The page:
By Susan Kime – Designer Richard Meier’s newest project, Meier-on-Rothschild, is a 37 story, 590 foot high,white, transparent tower, located at 36 Rothschild Boulevard in Tel Aviv. Known as “The White City,” Tel Aviv could easily be considered an open-air, urban architectural museum, exhibiting over 4,000 examples of 1930s Bauhaus-style architecture.
The white, angular building overlooks Neve Zedek, one of Tel Aviv’s most fashionable and historic districts; and Rothschild Boulevard and the Bauhaus district; as well as the Judean mountains and the Clore beach and Mediterranean Sea. Though Meier-on-Rothschild is slated for completion in the first quarter of 2014, it is already 60 percent sold to the international business, culture and art communities. The penthouse is priced at $50 million, and is aptly called The Palace In The Sky. We recently interviewed Mr. Meier, asking him about his vision for this project, and how it relates to the city of Tel Aviv, its present and future.
ET: When did you begin contemplating the design of Meier-on-Rothschild?
Richard Meier: The idea came immediately; it took a number of months for it to evolve into what it looks like now.
ET: How does your design philosophy, which combines modern/ minimal with an overarching transparent elegance, adapt itself to this particular low-desert-but close-to-ocean environment?
Richard Meier: Tel Aviv has a desert climate, even thought it is close to the ocean, and can be very hot–The exterior of the building is based on a louvered idea. The louvers shade the balconies and shields against the intense sunlight. The design and technology has been based upon innovative systems to facilitate environmentally friendly living. Some of our features include an Israeli technology named Chascha-maim, or smart-saved water, to reduce water consumption by 30 percent; pneumatic waste collection to maximize recycling; and windows and glazing to optimise natural, rather than artificial, light within the building.
ET: I am aware that many of your other properties have a sustainability DNA to them. How do you see this eco-sensibility growing in the Middle East?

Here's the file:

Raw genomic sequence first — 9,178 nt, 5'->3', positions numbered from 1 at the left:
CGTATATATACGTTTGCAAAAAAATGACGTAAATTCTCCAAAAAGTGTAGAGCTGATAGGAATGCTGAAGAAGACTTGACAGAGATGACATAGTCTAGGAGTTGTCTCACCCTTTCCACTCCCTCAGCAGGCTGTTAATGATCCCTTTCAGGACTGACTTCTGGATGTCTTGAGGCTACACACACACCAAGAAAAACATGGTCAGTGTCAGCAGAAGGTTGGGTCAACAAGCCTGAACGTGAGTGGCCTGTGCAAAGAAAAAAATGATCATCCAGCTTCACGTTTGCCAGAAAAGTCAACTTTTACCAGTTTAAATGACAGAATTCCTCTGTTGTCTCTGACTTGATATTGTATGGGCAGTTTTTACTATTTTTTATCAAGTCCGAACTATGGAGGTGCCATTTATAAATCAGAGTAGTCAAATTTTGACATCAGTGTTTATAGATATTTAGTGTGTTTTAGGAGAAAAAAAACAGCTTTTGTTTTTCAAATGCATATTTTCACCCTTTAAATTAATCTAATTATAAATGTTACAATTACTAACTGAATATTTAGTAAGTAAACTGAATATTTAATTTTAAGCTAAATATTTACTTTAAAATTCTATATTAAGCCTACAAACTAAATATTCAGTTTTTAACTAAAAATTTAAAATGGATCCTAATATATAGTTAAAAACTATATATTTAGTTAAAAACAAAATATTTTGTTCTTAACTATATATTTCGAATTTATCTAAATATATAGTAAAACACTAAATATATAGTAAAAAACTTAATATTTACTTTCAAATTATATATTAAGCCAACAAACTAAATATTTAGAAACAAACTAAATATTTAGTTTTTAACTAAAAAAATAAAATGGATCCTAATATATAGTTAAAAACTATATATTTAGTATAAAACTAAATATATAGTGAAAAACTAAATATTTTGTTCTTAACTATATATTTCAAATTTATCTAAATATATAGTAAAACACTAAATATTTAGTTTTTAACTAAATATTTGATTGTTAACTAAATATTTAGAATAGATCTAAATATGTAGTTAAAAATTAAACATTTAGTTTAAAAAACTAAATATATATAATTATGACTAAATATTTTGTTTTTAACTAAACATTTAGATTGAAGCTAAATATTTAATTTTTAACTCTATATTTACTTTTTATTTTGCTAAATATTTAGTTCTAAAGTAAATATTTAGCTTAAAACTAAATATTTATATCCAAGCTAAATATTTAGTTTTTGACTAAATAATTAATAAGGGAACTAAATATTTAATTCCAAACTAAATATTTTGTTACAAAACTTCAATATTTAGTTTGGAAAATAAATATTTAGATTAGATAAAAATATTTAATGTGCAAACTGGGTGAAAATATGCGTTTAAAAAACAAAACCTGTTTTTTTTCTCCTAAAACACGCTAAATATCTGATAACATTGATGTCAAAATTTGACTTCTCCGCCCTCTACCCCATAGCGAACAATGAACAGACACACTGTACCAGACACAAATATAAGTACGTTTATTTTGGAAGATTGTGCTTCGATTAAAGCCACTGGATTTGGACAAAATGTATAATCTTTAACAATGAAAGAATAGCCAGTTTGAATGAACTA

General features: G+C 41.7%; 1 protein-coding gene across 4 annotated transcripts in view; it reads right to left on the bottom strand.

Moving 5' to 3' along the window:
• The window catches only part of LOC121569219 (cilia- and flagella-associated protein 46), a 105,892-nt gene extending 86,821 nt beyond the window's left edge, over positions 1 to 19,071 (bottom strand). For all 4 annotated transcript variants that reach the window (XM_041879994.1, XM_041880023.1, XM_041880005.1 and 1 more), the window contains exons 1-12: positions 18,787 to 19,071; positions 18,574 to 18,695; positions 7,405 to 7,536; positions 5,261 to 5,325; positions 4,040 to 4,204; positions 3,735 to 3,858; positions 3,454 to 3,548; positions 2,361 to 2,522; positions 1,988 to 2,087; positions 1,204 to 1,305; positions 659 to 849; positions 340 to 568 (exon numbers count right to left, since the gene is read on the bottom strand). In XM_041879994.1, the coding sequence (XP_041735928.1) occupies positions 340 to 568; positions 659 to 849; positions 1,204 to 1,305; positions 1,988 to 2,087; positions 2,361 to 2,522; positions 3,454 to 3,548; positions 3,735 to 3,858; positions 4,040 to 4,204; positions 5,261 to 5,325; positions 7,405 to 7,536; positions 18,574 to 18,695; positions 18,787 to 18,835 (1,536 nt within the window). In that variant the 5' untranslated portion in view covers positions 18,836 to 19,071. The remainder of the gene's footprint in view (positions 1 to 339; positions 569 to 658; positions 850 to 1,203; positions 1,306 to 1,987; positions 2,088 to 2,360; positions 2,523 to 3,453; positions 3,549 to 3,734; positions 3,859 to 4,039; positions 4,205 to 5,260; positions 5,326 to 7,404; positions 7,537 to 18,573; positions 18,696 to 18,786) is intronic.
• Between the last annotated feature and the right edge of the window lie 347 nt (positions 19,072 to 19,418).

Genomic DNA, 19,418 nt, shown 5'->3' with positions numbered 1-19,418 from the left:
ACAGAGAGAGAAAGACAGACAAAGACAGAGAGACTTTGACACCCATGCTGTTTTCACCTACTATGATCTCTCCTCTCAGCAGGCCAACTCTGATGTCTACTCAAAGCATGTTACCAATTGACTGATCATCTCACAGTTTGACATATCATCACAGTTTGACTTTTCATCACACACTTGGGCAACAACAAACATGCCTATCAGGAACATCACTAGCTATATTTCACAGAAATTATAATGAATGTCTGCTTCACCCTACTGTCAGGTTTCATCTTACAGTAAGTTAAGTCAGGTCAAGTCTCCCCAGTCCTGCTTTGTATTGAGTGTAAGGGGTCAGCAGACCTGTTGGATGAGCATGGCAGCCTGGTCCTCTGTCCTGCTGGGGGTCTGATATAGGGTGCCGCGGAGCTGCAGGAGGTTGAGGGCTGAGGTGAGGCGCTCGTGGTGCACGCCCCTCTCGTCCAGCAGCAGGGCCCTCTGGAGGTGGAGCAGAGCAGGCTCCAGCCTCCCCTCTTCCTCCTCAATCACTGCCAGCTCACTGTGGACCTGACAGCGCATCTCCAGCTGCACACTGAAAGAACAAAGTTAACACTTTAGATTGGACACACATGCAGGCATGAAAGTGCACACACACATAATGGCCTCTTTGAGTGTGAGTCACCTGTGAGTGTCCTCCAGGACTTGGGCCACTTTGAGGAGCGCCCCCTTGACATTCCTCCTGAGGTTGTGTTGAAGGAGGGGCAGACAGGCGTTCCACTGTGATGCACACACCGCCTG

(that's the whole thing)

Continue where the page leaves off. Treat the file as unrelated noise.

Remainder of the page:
Richard Meier: I see sustainability and eco-sensitivity as an important component in the architecture and mindsets of this area. We see a similar sensitivity in Europe, in the US, and now in China where we have some projects. I think there is a growing concern now, and it is has become a needful concern no matter where we are in the world.
ET: You have been in the architectural design and implementation field for many years, and have won many awards, including the Pritzker Prize. You have designed the Getty Center on Los Angeles, The Jubilee Church in Rome, Italy; the High Museum of Art in Atlanta, Georgia; Perry and Charles Street Condominiums in New York; the Canal+ Television Headquarters in Paris, France; and the Museum of Contemporary Art in Barcelona, Spain – and those are just a very few! Do you consider Meier-on-Rothschild your most significant achievement to date? And if so, why?
Richard Meier: It is not my most significant work to date, it is one of them. However, it is significant in that it is my first in the Middle East. I am also happy that it is in Tel Aviv, a city I know very well, and one that combines classic Levantine, European, Ottoman and Bauhaus architecture.
ET: Meier-on-Rothschild is placed in an historically relevant area of the city, close to many Bauhaus designed structures. What does this particular placement symbolize to you in terms of the evolution of Tel Aviv and its future?
Richard Meier: For me, it symbolizes the forward, positive attitude of the Israelis. With all of their past turmoil, they look ahead. Tel Aviv is a thriving city, it is also a city where many important architectural landmarks abide. I think Meier-on-Rothschild symbolizes an ongoing optimism, as regards Tel Aviv’s future in particular and Israel’s in general.
ET: For the Meier-on-Rothschild project, you did the interior design for not only for the apartments, but for the Sunshine Residences, also a part of Meier-on-Rothschild. Does this component of your design experience allow for a greater organicity to your projects?
Richard Meier: It does provide the organicity — I also do not do any architectural design now without doing the interiors as well. This organicity defines the overall complementarity of the building, as the interior design must flow as part of this whole. And with this project, for the first time, we collaborated with Louise and Paul Sunshine, whose Sunshine Residences are an integral part of Meier-on-Rothschild project. These are turnkey fully furnished residences featuring our limited-edition signed and numbered furniture, select vintage antique pieces, contemporary designs from B&B Italia, Bulthaup kitchens, Frette linens. The best of the best.
ET: According to information I received, 60 percent of the residences in Meier-on-Rothschild are sold out already, yet it won’t be completed until early in 2014. Do you have any thoughts on this exceptional sales volume? And do you see the desirability of the residence component of mixed use a growing trend?
Richard Meier: It is a gratifying surprise, given the state of the global economy. I do see our residence component growing in popularity with our international luxury population. But I think also if you want to have a great luxury residence in Tel Aviv, Meier-on-Rothschild is the only place to be.